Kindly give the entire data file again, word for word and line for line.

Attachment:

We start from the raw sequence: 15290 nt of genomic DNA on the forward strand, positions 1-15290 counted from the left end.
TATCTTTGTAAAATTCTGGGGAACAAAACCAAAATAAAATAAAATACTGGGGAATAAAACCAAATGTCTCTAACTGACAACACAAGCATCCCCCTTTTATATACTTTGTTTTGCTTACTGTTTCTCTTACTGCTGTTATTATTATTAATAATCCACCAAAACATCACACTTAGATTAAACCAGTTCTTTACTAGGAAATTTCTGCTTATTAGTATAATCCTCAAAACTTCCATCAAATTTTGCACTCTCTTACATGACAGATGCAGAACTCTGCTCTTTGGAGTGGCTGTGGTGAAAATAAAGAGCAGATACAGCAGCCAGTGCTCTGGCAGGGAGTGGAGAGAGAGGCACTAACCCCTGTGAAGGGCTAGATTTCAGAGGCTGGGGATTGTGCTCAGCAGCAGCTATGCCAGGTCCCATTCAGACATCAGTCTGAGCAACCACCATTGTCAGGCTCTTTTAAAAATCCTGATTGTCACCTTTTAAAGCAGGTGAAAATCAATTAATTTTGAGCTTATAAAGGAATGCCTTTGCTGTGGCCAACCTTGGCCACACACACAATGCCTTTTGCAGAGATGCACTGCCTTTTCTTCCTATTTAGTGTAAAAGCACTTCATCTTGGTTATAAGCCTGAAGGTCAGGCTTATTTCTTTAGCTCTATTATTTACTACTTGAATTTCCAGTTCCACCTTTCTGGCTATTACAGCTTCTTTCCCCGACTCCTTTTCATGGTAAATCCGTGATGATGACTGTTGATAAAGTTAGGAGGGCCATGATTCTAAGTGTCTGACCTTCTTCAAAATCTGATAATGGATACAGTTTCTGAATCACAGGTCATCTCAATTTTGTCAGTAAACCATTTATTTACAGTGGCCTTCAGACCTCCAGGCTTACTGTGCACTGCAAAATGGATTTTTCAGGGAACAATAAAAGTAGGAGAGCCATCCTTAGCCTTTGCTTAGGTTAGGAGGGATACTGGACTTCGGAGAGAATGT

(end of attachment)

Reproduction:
We start from the raw sequence: 15290 nt of genomic DNA on the forward strand, positions 1-15290 counted from the left end.
TATCTTTGTAAAATTCTGGGGAACAAAACCAAAATAAAATAAAATACTGGGGAATAAAACCAAATGTCTCTAACTGACAACACAAGCATCCCCCTTTTATATACTTTGTTTTGCTTACTGTTTCTCTTACTGCTGTTATTATTATTAATAATCCACCAAAACATCACACTTAGATTAAACCAGTTCTTTACTAGGAAATTTCTGCTTATTAGTATAATCCTCAAAACTTCCATCAAATTTTGCACTCTCTTACATGACAGATGCAGAACTCTGCTCTTTGGAGTGGCTGTGGTGAAAATAAAGAGCAGATACAGCAGCCAGTGCTCTGGCAGGGAGTGGAGAGAGAGGCACTAACCCCTGTGAAGGGCTAGATTTCAGAGGCTGGGGATTGTGCTCAGCAGCAGCTATGCCAGGTCCCATTCAGACATCAGTCTGAGCAACCACCATTGTCAGGCTCTTTTAAAAATCCTGATTGTCACCTTTTAAAGCAGGTGAAAATCAATTAATTTTGAGCTTATAAAGGAATGCCTTTGCTGTGGCCAACCTTGGCCACACACACAATGCCTTTTGCAGAGATGCACTGCCTTTTCTTCCTATTTAGTGTAAAAGCACTTCATCTTGGTTATAAGCCTGAAGGTCAGGCTTATTTCTTTAGCTCTATTATTTACTACTTGAATTTCCAGTTCCACCTTTCTGGCTATTACAGCTTCTTTCCCCGACTCCTTTTCATGGTAAATCCGTGATGATGACTGTTGATAAAGTTAGGAGGGCCATGATTCTAAGTGTCTGACCTTCTTCAAAATCTGATAATGGATACAGTTTCTGAATCACAGGTCATCTCAATTTTGTCAGTAAACCATTTATTTACAGTGGCCTTCAGACCTCCAGGCTTACTGTGCACTGCAAAATGGATTTTTCAGGGAACAATAAAAGTAGGAGAGCCATCCTTAGCCTTTGCTTAGGTTAGGAGGGATACTGGACTTCGGAGAGAATGT